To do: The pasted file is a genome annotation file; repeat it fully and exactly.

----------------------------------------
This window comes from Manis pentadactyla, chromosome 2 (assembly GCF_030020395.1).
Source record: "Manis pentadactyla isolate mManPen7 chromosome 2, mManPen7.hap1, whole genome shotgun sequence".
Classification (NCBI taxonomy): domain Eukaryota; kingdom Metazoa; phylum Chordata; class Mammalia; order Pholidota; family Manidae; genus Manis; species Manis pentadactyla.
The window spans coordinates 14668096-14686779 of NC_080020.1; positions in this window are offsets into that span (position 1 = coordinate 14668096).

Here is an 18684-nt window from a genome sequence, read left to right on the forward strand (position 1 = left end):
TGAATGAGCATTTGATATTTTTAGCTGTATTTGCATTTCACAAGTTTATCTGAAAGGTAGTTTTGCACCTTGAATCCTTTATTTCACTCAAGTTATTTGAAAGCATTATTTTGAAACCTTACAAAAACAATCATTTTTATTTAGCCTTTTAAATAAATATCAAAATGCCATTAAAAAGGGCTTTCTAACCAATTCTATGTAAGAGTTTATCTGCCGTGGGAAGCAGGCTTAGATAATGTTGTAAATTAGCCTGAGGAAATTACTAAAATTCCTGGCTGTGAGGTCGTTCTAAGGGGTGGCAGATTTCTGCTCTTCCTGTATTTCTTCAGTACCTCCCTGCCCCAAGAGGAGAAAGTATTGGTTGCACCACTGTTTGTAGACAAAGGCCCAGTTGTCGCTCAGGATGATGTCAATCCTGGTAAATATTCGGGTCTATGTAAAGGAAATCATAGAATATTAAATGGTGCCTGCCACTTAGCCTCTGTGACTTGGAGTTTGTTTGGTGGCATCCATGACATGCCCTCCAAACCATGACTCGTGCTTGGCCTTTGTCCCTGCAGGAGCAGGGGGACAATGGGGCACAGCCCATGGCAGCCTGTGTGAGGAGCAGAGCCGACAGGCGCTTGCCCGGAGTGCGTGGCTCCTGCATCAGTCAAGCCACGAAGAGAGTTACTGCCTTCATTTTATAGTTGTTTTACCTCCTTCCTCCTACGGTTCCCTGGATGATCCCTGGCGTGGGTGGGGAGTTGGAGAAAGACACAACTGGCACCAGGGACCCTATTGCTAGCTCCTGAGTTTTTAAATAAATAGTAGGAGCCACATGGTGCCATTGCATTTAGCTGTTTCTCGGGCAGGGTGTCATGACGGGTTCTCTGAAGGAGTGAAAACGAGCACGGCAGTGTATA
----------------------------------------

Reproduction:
This window comes from Manis pentadactyla, chromosome 2 (assembly GCF_030020395.1).
Source record: "Manis pentadactyla isolate mManPen7 chromosome 2, mManPen7.hap1, whole genome shotgun sequence".
Classification (NCBI taxonomy): domain Eukaryota; kingdom Metazoa; phylum Chordata; class Mammalia; order Pholidota; family Manidae; genus Manis; species Manis pentadactyla.
The window spans coordinates 14668096-14686779 of NC_080020.1; positions in this window are offsets into that span (position 1 = coordinate 14668096).

Here is an 18684-nt window from a genome sequence, read left to right on the forward strand (position 1 = left end):
TGAATGAGCATTTGATATTTTTAGCTGTATTTGCATTTCACAAGTTTATCTGAAAGGTAGTTTTGCACCTTGAATCCTTTATTTCACTCAAGTTATTTGAAAGCATTATTTTGAAACCTTACAAAAACAATCATTTTTATTTAGCCTTTTAAATAAATATCAAAATGCCATTAAAAAGGGCTTTCTAACCAATTCTATGTAAGAGTTTATCTGCCGTGGGAAGCAGGCTTAGATAATGTTGTAAATTAGCCTGAGGAAATTACTAAAATTCCTGGCTGTGAGGTCGTTCTAAGGGGTGGCAGATTTCTGCTCTTCCTGTATTTCTTCAGTACCTCCCTGCCCCAAGAGGAGAAAGTATTGGTTGCACCACTGTTTGTAGACAAAGGCCCAGTTGTCGCTCAGGATGATGTCAATCCTGGTAAATATTCGGGTCTATGTAAAGGAAATCATAGAATATTAAATGGTGCCTGCCACTTAGCCTCTGTGACTTGGAGTTTGTTTGGTGGCATCCATGACATGCCCTCCAAACCATGACTCGTGCTTGGCCTTTGTCCCTGCAGGAGCAGGGGGACAATGGGGCACAGCCCATGGCAGCCTGTGTGAGGAGCAGAGCCGACAGGCGCTTGCCCGGAGTGCGTGGCTCCTGCATCAGTCAAGCCACGAAGAGAGTTACTGCCTTCATTTTATAGTTGTTTTACCTCCTTCCTCCTACGGTTCCCTGGATGATCCCTGGCGTGGGTGGGGAGTTGGAGAAAGACACAACTGGCACCAGGGACCCTATTGCTAGCTCCTGAGTTTTTAAATAAATAGTAGGAGCCACATGGTGCCATTGCATTTAGCTGTTTCTCGGGCAGGGTGTCATGACGGGTTCTCTGAAGGAGTGAAAACGAGCACGGCAGTGTATA